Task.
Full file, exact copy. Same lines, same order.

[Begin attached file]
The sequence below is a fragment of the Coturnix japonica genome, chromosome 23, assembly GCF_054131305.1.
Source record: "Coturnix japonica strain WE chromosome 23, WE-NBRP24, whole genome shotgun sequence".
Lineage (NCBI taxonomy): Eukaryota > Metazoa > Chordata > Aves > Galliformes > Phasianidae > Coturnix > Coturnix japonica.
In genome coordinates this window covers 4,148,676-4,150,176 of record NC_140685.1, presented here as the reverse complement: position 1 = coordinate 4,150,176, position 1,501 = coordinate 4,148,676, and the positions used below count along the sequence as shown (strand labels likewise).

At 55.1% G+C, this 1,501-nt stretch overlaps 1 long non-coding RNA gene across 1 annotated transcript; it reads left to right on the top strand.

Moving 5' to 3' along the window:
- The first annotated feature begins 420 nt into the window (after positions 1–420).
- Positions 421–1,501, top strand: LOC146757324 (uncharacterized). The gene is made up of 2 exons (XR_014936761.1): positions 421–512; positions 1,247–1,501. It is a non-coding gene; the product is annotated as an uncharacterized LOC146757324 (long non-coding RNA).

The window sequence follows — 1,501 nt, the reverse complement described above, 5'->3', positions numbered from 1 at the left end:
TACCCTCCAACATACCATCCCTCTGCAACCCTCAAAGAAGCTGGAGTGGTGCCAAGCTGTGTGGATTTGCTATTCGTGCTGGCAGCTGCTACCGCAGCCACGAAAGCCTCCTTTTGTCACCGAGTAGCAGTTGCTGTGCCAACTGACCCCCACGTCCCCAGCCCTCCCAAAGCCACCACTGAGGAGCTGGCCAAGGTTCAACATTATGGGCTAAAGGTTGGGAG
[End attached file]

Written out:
The sequence below is a fragment of the Coturnix japonica genome, chromosome 23, assembly GCF_054131305.1.
Source record: "Coturnix japonica strain WE chromosome 23, WE-NBRP24, whole genome shotgun sequence".
Lineage (NCBI taxonomy): Eukaryota > Metazoa > Chordata > Aves > Galliformes > Phasianidae > Coturnix > Coturnix japonica.
In genome coordinates this window covers 4,148,676-4,150,176 of record NC_140685.1, presented here as the reverse complement: position 1 = coordinate 4,150,176, position 1,501 = coordinate 4,148,676, and the positions used below count along the sequence as shown (strand labels likewise).

At 55.1% G+C, this 1,501-nt stretch overlaps 1 long non-coding RNA gene across 1 annotated transcript; it reads left to right on the top strand.

Moving 5' to 3' along the window:
- The first annotated feature begins 420 nt into the window (after positions 1–420).
- Positions 421–1,501, top strand: LOC146757324 (uncharacterized). The gene is made up of 2 exons (XR_014936761.1): positions 421–512; positions 1,247–1,501. It is a non-coding gene; the product is annotated as an uncharacterized LOC146757324 (long non-coding RNA).

The window sequence follows — 1,501 nt, the reverse complement described above, 5'->3', positions numbered from 1 at the left end:
TACCCTCCAACATACCATCCCTCTGCAACCCTCAAAGAAGCTGGAGTGGTGCCAAGCTGTGTGGATTTGCTATTCGTGCTGGCAGCTGCTACCGCAGCCACGAAAGCCTCCTTTTGTCACCGAGTAGCAGTTGCTGTGCCAACTGACCCCCACGTCCCCAGCCCTCCCAAAGCCACCACTGAGGAGCTGGCCAAGGTTCAACATTATGGGCTAAAGGTTGGGAG